Eating a calc is called c. p. e.? New to me. I'd not regard this being clever.
Quote:
Look at the new 20B for example, notice all that wasted space at the top with the logo? Notice the larger gap between the bottom set of the keys and top set? Notice the gap under the bottom row of keys? Classic cases of wasted front panel space.

If HP wanted to I'm sure they could have engineered the same size calc to have another row of keys, without sacrificing key size or spacing.

And there are countless more calcs with the same problem.

It's amazing what you can add when you tweak a mm here and a mm there in the early design phase.

All it takes is someone driving the specs to say "we need as many keys as possible" from day one.


Fully agreed. But all we can do here in this forum is to show something to the guys, telling them our reasons and where we see the crucial points, and hoping for some understanding. Since I'm not sure about their will to change anything at all because of us here, I focus on the essential gaps to be filled. IMHO, for HP pocket calcs right know, these are keyboard and LCD allowing for a continuous line of softkeys as explained several times before. I'd try to keep unchanged as many of the other hard calc features as possible for the reasons mentioned.
#18

hello,

>All it takes is someone driving the specs to say "we need as many keys as possible" from day one.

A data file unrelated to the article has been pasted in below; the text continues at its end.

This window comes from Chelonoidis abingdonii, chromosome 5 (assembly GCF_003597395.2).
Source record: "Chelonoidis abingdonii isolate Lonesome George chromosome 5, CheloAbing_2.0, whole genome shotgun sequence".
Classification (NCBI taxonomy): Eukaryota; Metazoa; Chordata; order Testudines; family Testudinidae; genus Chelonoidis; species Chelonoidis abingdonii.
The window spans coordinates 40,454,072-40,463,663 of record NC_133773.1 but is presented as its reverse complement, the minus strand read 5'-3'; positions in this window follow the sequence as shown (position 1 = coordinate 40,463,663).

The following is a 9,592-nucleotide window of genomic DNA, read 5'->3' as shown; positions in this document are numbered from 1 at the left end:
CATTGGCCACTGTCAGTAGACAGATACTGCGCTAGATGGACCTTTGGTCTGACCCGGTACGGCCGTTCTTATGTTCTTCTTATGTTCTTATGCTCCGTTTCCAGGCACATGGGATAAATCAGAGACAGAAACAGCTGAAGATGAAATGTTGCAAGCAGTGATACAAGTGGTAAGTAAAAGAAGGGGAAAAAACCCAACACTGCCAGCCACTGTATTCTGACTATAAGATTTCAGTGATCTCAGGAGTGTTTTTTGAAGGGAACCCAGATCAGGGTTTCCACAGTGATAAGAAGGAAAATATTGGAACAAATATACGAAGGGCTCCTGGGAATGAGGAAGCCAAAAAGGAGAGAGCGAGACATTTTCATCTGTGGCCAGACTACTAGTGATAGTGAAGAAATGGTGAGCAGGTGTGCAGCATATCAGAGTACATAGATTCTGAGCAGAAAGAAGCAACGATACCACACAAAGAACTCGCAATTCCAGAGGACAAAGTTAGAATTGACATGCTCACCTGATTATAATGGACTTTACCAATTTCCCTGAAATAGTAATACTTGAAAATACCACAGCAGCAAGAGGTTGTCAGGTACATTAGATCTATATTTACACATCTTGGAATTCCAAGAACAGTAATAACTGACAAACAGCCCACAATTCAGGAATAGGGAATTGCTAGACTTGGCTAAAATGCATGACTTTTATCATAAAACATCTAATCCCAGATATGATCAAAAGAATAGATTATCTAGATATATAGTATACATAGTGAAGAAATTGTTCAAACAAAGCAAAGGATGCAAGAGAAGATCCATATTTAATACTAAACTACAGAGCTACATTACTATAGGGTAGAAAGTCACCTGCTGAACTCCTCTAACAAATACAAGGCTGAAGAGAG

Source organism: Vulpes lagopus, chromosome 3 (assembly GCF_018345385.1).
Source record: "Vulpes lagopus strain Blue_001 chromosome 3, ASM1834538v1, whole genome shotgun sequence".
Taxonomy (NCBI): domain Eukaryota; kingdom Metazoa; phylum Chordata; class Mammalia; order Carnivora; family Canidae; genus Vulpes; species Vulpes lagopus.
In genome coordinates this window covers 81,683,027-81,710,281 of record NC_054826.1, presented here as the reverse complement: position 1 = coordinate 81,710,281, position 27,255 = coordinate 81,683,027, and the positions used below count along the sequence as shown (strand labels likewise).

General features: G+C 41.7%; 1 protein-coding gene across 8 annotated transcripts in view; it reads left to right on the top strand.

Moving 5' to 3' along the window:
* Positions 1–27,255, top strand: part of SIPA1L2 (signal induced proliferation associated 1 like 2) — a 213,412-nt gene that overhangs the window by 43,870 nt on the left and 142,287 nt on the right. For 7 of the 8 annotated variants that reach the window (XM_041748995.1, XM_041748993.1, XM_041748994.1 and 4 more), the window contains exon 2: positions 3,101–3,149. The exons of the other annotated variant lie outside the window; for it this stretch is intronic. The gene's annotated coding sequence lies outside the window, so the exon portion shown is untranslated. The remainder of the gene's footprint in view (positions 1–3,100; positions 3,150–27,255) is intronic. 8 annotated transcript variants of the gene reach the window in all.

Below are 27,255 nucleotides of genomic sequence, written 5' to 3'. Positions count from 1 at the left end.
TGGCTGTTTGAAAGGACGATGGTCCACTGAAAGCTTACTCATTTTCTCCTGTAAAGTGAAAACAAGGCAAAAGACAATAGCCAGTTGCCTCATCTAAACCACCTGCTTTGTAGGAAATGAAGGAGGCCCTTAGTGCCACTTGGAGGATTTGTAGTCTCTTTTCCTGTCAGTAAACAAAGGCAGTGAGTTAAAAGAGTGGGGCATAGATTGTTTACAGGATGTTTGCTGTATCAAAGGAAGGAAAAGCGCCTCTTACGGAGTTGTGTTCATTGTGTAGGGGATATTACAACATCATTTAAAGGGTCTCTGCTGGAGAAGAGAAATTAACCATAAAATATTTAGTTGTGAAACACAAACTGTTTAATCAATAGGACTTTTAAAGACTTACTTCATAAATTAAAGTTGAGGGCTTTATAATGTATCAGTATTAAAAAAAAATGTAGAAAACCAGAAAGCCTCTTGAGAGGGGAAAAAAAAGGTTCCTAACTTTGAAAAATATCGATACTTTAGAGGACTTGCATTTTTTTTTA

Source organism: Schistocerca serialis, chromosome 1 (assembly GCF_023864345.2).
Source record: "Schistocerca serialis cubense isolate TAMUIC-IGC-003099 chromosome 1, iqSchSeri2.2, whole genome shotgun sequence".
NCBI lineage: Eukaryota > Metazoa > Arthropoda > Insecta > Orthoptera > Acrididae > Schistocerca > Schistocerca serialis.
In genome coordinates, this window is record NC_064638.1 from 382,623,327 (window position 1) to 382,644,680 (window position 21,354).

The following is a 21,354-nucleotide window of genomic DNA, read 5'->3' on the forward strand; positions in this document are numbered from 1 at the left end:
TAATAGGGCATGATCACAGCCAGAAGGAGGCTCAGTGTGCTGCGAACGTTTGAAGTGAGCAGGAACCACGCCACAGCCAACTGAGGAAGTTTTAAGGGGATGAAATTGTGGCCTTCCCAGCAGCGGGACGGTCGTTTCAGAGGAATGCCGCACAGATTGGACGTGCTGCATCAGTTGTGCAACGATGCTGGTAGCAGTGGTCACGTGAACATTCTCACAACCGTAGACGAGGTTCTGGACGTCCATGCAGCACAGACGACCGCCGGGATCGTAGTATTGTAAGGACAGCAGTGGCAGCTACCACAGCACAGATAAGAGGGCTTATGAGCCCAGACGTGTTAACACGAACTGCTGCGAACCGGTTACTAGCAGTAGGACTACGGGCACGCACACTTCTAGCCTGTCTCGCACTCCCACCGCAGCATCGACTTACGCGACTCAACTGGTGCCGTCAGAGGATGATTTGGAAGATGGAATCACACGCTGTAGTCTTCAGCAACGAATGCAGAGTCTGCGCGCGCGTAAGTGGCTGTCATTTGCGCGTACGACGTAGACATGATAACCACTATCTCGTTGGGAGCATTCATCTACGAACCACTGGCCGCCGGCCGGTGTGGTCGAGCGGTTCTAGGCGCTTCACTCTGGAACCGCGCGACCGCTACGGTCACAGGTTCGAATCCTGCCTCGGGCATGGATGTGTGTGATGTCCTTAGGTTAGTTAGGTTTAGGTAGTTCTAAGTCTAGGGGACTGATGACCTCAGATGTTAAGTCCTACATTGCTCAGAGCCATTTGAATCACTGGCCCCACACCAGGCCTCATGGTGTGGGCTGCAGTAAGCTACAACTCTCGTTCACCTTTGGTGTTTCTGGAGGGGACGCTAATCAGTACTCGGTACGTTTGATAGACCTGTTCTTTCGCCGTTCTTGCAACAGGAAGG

I know that this is against your philosophy, but I would disagree with you and say that most calculators have too many keys and functions leading to a hunt and hunt and hunt and hunt and finally pick problem for most users (ie: not advanced users), therefore the drive for a reduced set of keys and simplified keyboard.

regards, cyrille


#19

Quote:
...for most users (ie: not advanced users), therefore the drive for a reduced set of keys and simplified keyboard.

So, the hopefully upcoming new 45s, which is clearly aimed at advanced users will have another row of keys? ;-) Thanks for giving us exclusive insight...


#20

Couple of thoughts:

1) More keys = more expense to design and make. This is not an insignificant consideration. Fewer keys = cheaper to make = more sales due to lower cost = more profit.

2) More keys and (sadly even to me) more shifted functions makes a calculator seem more complicated to many users today. I believe this costs sales. Yes, some of us nuts here would like as many keys as possible and 3, 4, or 5 shift keys. But we are such a small minority in the market that it is my belief that sales would suffer. If sales suffer, it is a tougher sell to management as to why to invest scant resources on something that will not sell many units.